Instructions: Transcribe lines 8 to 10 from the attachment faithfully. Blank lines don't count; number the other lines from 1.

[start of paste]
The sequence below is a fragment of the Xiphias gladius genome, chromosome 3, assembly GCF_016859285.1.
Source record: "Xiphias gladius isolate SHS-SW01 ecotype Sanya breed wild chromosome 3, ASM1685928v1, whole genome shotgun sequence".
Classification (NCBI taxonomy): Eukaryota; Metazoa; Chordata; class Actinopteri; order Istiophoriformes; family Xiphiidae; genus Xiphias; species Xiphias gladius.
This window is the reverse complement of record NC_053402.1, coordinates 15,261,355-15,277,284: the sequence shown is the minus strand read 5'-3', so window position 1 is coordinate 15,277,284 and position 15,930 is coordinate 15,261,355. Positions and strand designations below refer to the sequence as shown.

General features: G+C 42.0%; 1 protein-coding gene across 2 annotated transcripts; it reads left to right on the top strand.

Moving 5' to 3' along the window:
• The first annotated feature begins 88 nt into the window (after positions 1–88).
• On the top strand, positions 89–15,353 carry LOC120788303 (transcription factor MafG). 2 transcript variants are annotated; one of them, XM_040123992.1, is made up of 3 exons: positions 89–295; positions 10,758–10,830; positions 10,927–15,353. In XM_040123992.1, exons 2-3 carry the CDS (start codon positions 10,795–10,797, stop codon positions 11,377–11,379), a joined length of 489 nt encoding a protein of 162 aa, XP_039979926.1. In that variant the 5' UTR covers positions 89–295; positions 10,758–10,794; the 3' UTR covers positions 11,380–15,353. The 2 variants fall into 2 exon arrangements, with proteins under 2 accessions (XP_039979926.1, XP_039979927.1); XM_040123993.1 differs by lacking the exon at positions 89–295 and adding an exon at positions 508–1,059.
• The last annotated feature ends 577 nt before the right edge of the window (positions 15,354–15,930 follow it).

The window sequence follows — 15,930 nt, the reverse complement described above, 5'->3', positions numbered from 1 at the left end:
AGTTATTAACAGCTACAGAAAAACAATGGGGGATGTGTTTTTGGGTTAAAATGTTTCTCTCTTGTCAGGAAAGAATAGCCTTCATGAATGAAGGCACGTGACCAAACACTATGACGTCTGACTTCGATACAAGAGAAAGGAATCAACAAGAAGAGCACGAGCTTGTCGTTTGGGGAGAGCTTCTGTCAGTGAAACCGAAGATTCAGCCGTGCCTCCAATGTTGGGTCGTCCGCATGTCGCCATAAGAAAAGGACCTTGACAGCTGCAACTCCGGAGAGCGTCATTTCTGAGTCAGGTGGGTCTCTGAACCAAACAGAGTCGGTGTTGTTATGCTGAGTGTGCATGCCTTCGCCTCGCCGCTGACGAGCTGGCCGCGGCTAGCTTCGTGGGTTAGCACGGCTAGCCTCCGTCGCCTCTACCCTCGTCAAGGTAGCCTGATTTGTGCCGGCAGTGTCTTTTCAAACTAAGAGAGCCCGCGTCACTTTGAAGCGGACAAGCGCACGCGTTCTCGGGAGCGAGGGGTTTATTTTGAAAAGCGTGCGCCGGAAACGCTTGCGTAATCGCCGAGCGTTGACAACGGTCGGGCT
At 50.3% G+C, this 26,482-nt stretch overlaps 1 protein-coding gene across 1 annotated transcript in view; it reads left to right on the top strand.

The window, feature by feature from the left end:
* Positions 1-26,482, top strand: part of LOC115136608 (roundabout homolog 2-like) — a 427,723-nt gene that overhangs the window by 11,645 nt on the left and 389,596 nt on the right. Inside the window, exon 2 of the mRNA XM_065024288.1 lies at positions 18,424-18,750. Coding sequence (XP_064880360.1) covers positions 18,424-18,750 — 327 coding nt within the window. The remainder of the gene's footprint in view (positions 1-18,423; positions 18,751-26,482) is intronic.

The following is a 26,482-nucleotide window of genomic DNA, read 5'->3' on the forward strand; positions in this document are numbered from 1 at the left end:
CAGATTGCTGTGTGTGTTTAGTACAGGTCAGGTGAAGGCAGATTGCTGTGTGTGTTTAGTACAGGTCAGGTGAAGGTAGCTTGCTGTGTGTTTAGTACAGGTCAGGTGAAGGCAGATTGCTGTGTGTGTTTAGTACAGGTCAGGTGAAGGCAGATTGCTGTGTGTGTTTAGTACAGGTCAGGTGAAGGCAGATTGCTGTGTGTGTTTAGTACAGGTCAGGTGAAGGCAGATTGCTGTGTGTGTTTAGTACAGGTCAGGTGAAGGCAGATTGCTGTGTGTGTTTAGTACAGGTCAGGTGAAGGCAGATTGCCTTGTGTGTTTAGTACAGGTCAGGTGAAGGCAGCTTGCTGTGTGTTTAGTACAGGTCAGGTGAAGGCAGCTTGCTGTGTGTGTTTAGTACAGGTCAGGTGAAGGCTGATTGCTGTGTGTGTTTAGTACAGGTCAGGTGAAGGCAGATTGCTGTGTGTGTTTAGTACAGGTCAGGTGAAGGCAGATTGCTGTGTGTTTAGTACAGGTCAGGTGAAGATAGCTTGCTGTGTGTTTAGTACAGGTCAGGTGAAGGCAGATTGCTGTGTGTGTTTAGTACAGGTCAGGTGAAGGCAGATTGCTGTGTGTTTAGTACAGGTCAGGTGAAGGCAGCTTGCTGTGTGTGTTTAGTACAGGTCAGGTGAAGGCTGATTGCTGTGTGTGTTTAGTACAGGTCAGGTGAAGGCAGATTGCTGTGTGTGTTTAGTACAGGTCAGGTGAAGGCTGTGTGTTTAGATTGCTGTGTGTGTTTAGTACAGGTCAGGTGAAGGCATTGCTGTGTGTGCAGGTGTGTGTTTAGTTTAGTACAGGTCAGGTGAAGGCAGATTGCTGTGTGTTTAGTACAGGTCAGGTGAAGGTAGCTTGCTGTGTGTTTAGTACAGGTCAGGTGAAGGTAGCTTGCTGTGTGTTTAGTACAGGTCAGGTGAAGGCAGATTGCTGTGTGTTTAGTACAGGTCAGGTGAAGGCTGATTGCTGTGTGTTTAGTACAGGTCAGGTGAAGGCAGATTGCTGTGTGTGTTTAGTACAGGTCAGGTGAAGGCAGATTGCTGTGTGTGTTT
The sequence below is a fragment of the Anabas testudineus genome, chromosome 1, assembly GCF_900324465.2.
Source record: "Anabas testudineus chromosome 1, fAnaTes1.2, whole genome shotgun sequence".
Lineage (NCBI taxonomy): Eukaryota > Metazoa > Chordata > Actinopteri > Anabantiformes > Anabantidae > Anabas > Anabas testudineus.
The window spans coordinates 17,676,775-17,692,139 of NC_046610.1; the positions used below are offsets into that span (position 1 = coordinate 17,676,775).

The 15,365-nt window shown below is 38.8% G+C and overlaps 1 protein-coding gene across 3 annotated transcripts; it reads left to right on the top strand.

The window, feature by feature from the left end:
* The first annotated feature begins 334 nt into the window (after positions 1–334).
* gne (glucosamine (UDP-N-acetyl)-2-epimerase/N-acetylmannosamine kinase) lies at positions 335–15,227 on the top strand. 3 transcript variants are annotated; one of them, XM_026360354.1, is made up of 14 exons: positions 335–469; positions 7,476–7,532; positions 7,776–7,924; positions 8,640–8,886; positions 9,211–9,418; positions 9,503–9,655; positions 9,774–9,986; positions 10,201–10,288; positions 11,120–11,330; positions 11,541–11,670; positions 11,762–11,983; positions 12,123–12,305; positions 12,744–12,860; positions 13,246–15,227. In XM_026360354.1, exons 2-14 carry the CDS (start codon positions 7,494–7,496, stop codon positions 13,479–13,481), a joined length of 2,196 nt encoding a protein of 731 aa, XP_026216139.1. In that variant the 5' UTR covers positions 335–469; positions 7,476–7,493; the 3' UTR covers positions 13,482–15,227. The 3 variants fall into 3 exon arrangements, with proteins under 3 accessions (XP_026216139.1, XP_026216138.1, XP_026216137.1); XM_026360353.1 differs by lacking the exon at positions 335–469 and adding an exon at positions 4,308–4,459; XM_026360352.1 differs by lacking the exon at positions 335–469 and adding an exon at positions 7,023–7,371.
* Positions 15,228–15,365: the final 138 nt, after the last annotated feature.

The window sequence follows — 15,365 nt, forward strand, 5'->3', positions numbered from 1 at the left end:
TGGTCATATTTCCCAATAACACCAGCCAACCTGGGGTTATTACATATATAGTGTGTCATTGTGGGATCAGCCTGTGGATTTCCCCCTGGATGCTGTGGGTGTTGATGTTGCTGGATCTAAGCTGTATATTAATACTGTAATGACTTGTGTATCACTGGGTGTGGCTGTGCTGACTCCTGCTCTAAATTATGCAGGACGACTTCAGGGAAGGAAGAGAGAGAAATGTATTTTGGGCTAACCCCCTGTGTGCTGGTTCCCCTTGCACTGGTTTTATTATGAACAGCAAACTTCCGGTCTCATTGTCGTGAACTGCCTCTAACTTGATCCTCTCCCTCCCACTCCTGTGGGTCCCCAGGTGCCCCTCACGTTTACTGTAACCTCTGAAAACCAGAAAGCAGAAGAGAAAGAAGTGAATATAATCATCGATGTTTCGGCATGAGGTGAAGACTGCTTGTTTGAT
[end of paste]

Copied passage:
• On the top strand, positions 89–15,353 carry LOC120788303 (transcription factor MafG). 2 transcript variants are annotated; one of them, XM_040123992.1, is made up of 3 exons: positions 89–295; positions 10,758–10,830; positions 10,927–15,353. In XM_040123992.1, exons 2-3 carry the CDS (start codon positions 10,795–10,797, stop codon positions 11,377–11,379), a joined length of 489 nt encoding a protein of 162 aa, XP_039979926.1. In that variant the 5' UTR covers positions 89–295; positions 10,758–10,794; the 3' UTR covers positions 11,380–15,353. The 2 variants fall into 2 exon arrangements, with proteins under 2 accessions (XP_039979926.1, XP_039979927.1); XM_040123993.1 differs by lacking the exon at positions 89–295 and adding an exon at positions 508–1,059.
• The last annotated feature ends 577 nt before the right edge of the window (positions 15,354–15,930 follow it).

The window sequence follows — 15,930 nt, the reverse complement described above, 5'->3', positions numbered from 1 at the left end: